Mila Kletsky outlines birth of the Russian hedge funds industry

Mila Ketsky, professor at the Russian Presidential Academy of National Economy in Moscow, outlines the development of the Russian hedge fund industry.

The first hedge funds emerged in the Russian market back in 2005-06, triggered by the fantastic boom on the Russian stock market, the very rapid market growth and lack of appropriate legislation.

This favourable coincidence of macro-economic events allowed those “newborn” hedge funds to entice investors with unbelievable gains, sometimes as high as 100% per annum.

They were primarily established by expat professionals who took this chance to leave their existing jobs in a rapid and timely manner in order to set up their own investment companies and hedge funds.

They were followed by those Russians who had gained enough necessary skills while working in Western investment companies or banks operating in Russia.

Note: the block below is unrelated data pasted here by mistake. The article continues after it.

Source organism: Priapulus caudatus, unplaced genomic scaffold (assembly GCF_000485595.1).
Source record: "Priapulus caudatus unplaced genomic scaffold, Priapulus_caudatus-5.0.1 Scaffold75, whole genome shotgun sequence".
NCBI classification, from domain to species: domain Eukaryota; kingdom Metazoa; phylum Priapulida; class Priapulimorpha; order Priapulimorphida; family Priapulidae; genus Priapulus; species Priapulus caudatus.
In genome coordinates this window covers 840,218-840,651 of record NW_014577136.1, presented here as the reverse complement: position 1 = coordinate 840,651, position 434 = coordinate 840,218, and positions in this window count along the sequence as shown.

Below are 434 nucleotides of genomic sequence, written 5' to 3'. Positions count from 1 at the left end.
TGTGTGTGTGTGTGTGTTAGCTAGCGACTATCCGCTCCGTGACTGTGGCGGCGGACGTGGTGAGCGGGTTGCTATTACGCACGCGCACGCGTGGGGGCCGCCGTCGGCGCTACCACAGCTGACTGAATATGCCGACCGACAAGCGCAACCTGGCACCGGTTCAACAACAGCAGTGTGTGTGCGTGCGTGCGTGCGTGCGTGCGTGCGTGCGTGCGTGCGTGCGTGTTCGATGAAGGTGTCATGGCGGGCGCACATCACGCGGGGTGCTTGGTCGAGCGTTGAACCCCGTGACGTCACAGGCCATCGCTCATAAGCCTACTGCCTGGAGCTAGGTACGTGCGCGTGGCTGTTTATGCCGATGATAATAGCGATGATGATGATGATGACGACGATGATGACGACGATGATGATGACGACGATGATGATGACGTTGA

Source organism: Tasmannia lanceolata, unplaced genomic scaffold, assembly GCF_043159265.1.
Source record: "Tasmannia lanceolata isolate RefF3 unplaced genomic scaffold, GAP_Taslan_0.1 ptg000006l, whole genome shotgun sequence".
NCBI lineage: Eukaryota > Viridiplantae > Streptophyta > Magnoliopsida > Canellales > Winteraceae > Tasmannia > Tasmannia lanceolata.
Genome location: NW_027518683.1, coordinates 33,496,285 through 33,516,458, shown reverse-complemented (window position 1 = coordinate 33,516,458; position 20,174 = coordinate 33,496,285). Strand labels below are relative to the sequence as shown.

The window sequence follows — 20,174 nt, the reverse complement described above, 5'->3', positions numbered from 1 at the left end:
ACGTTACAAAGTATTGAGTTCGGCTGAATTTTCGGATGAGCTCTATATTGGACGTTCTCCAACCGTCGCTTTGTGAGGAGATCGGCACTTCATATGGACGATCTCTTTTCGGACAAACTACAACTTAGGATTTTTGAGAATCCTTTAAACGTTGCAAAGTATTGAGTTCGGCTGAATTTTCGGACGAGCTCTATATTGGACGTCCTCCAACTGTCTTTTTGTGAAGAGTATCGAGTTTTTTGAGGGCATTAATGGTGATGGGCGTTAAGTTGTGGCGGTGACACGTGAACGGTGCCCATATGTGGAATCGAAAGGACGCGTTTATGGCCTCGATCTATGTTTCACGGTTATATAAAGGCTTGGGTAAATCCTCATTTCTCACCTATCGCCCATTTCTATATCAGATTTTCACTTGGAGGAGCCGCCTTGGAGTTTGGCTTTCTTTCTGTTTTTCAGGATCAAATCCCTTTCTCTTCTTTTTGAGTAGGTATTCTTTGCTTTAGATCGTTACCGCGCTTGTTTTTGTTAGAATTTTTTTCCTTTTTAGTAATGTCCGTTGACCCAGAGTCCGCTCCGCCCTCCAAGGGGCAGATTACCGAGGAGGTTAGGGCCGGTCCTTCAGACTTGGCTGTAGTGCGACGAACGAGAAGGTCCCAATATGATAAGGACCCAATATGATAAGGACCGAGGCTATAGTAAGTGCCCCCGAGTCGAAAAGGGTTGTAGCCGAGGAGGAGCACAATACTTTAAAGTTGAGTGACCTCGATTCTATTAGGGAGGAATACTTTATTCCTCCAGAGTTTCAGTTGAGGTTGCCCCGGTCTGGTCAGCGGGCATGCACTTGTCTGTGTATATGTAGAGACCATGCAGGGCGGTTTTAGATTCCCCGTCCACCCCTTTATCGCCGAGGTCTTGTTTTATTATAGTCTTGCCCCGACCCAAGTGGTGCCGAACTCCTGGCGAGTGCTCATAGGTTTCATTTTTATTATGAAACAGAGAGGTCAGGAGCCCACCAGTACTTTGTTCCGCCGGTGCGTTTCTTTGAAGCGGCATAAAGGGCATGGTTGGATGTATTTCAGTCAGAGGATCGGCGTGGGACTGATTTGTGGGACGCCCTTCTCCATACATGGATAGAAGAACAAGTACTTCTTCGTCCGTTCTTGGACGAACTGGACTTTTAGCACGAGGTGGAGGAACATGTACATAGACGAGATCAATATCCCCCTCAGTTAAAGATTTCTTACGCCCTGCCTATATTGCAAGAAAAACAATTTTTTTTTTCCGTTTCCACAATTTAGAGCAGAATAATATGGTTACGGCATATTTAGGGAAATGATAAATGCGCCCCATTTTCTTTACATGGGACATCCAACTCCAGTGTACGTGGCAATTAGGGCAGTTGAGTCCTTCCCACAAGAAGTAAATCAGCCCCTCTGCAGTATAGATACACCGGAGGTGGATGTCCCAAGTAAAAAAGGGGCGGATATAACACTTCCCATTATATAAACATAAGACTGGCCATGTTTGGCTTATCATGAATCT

They also readily joined the trend. Some of them established very specific, Russian style “hedge funds” in the country. Others set up Western style hedge funds in various offshore jurisdictions in partnership with their Western colleagues.

The Western investors that were familiar with the situation on the Russian market could not help taking this once-in-a-lifetime opportunity to profit from the enormous boom on the local market.

Of course, in such a volatile and premature market, they could only entrust an issue as sensitive as their investment to the familiar, Western investment vehicle with Western management.

But unfortunately there was no chance the Western hedge funds that were not already operating in Russia would fit the local requirements. Although intrigued by the Russian boom, they knew nothing about the local market.

These investors had no choice but to invest in the “newborn” hedge funds, and only in those that addressed the basic requirements. That is how today’s hedge fund industry in Russia was launched.

The model of operation of hedge funds in Russia still does not match the models of Western rivals for many reasons.

Due to Russian legislative requirements these funds resemble mutual funds in the West rather than real hedge funds, like Bridgewater Associates, Long Term Capital Management, GLG Partners etc.

In fact, to be more precise, Russian hedge funds can practically be viewed as mutual funds that have been granted the permission to use some additional instruments in the investment process.

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